Selenium is an essential trace mineral that acts as an antioxidant—a substance that protects the body's cells against the effects of free radicals. Free radicals are normal by-products of metabolism, but they can cause cellular damage.
What Does Selenium Do?
Selenium's functions include:
- Acting as a co-factor for the antioxidant enzyme glutathione peroxidase
- Stimulating immune function
- Ensuring proper function of the thyroid gland
- Aiding cellular growth
How Much Should I Take?
Recommended Dietary Allowance
Adequate Intake (AI) = 15
AI = 15
AI = 20
AI = 20
|14 years and older||55||55|
What If I Do Not Get Enough Selenium?
Symptoms of selenium deficiency may include:
- Enlarged heart
- Heart disease
- Bone and joint diseases
- Altered thyroid function
- Muscle weakness ans wasting
- Intellectual disability
- Weakened immune system
Groups of people who may be at risk for selenium deficiency include:
- People living in areas where the soil is very low in selenium, such as parts of China and Russia
- People with gastrointestinal disorders, such as Crohn's disease, that may decrease absorption of selenium
- People receiving total parenteral nutrition (TPN)—now most receive selenium supplementation
Can Too Much Selenium Be Toxic?
The government has set the tolerable upper intake level (UL) for selenium at 400 mcg for people ≥ 14 years of age. Selenium toxicity is rare in the United States. However, when it occurs, symptoms may include:
- Garlicky breath
- Hair loss
- General weakness
- Stomach upset
- White, blotchy nails
- Mild nerve damage
Where Can I Find Selenium?
Major food sources of selenium include:
- Brazil nuts—from selenium-rich soil
- Crab meat
- Noodles, enriched
- Rice, brown
- Chicken, pork, and beef
- Whole wheat bread
How Can Selenium Affect My Health?
Some studies that have examined selenium intakes and blood selenium levels effect on cancer. Some of these studies have suggested that people with greater intakes of selenium are less likely to develop cancer or to die from cancer if they already have it. However, other studies have not found selenium to be protective for cancers. If selenium affects cancer, it is thought to be due to its action as an antioxidant. Also, it may be that selenium helps stimulate the immune system, making it better able to fight cancer.
In population studies, people with low intakes of selenium have been found to have a greater incidence of heart disease, while those with adequate selenium intakes have lower risks for heart disease.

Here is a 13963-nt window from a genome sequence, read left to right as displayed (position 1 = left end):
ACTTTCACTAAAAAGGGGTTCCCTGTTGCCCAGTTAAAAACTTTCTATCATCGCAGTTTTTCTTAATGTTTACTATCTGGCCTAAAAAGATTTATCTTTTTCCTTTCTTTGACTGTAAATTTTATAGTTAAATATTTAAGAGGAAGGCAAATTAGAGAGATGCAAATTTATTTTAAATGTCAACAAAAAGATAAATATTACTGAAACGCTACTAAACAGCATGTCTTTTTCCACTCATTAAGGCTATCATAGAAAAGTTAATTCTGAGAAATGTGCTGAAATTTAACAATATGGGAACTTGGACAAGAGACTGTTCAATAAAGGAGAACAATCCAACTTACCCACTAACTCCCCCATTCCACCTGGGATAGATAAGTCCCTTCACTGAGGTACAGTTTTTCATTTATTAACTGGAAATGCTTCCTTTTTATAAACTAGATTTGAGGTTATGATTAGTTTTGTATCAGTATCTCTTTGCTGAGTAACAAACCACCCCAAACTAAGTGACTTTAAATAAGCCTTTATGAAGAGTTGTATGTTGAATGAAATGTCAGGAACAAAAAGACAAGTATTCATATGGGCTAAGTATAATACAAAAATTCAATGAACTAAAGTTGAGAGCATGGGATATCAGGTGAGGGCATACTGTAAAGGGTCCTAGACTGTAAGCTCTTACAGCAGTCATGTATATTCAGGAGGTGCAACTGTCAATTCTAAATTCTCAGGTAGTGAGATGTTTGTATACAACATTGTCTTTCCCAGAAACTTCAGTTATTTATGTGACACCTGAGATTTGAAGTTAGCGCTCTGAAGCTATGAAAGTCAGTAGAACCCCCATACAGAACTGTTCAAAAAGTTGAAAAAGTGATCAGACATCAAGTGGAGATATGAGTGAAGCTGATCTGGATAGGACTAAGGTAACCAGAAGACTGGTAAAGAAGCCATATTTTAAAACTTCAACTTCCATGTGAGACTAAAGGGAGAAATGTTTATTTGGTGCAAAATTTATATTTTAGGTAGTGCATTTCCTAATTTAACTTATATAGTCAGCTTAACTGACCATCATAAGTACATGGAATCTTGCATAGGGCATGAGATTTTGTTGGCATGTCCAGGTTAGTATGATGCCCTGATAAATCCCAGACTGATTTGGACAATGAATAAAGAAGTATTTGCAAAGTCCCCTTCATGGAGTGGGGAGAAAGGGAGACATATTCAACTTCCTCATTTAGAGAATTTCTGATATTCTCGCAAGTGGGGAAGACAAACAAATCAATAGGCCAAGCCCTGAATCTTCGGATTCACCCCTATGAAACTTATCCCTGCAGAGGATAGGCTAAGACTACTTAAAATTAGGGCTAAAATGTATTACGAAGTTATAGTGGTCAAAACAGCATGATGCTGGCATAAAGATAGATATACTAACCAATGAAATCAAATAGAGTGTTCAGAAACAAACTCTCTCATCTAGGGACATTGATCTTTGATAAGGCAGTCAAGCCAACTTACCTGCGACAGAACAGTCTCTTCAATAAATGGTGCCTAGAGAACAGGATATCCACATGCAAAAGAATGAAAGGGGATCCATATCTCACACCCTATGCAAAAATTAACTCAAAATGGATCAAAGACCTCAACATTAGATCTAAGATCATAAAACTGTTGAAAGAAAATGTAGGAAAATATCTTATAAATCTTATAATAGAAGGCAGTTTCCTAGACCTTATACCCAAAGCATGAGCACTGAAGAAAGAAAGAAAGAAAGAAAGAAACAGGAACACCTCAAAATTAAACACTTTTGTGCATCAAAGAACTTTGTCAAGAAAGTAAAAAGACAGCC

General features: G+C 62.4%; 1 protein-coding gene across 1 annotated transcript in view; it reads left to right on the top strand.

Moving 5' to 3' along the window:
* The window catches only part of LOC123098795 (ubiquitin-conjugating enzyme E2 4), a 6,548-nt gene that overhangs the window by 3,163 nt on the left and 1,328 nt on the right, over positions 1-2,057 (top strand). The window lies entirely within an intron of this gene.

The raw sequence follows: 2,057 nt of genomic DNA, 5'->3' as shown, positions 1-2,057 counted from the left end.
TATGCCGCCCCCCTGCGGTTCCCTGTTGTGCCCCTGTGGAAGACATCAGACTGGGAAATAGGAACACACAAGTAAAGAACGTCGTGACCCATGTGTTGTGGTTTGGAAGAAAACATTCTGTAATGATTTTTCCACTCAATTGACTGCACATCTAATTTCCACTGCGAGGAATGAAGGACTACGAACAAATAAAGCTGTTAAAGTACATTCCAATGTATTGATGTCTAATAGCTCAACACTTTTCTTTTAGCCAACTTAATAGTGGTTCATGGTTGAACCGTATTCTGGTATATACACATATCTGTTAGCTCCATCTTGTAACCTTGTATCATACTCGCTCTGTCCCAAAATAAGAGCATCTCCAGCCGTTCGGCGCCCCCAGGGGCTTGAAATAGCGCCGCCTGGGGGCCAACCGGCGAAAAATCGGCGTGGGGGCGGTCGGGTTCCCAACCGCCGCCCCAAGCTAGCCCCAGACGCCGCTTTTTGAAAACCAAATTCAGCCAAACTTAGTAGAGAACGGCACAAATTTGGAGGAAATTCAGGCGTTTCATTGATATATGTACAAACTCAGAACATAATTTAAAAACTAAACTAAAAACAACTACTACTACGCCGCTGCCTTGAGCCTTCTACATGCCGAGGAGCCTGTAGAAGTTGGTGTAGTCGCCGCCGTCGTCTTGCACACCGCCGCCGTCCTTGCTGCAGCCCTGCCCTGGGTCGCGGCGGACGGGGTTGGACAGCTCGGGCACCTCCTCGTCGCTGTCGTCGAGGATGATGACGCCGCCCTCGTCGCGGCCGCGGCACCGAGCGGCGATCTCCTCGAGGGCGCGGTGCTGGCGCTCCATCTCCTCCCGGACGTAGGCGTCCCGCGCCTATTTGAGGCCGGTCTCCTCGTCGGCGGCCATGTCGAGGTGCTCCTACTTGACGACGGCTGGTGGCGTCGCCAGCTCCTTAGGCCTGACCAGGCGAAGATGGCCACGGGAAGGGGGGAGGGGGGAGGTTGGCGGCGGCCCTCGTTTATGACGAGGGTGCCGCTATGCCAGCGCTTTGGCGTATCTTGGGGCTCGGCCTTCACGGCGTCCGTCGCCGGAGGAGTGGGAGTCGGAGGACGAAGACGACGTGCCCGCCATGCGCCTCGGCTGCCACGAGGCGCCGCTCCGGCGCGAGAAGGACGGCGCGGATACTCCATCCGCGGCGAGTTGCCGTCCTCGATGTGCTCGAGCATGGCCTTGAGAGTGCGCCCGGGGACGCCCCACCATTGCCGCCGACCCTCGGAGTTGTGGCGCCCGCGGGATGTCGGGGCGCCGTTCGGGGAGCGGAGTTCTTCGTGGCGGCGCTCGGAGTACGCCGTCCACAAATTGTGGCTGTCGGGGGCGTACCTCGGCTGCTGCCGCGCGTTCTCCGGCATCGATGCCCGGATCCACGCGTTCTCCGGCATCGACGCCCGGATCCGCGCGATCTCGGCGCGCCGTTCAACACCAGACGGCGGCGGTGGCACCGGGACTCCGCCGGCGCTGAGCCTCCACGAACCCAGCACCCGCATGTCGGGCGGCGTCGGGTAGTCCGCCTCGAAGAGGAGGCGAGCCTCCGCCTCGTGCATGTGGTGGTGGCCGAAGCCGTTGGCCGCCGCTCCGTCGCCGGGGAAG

Again, selenium's action as an antioxidant is likely the means by which it protects the heart. Selenium and other antioxidants help limit the oxidation of LDL ("bad") cholesterol. This oxidation leads to plaque build-up on artery walls, and subsequently, heart disease.
Free radicals can promote inflammation and destroy cartilage and collagen in joints, contributing to the pain of rheumatoid arthritis. As an antioxidant, selenium can help limit free radical production and therefore ease the pain of arthritis.
Tips for Increasing Your Selenium Intake
- For a simple lunch, open a can of tuna and make a sandwich on whole wheat bread.
- Choose fish or seafood for dinner 2-3 times per week.
- Choose lean meats for entrees.
- Select a breakfast cereal that is rich in nutrients. Check the nutrition facts label on the side.
- Choose brown rice over white, and whole wheat or rye bread over white.
Department of Agriculture
Eat Right—Academy of Nutrition and Dietetics
Canadian Cancer Society
Dietitians of Canada
Dietary supplement fact sheet: selenium. Office of Dietary Supplements website. Available at: https://ods.od.nih.gov/factsheets/Selenium-HealthProfessional. Updated February 11, 2016. Accessed July 7, 2016.
Selenium. EBSCO Natural and Alternative Treatments website. Available at: http://www.ebscohost.com/biomedical-libraries/natural-alternative-treatments. Updated December 15, 2015. Accessed July 7, 2016.
Selenium. Oregon State University Linus Pauling Institute website. Available at: http://lpi.oregonstate.edu/mic/minerals/selenium. Updated June 2015. Accessed July 7, 2016.
1/13/2009 DynaMed's Systematic Literature Surveillance http://www.ebscohost.com/dynamed: Lippman SM, Klein EA, Goodman PJ, et al. Effect of selenium and vitamin E on risk of prostate cancer and other cancers: the Selenium and Vitamin E Cancer Prevention Trial (SELECT). JAMA. 2009;301(1):39-51.
Last reviewed July 2016 by Michael Woods, MD Last Updated: 7/7/2016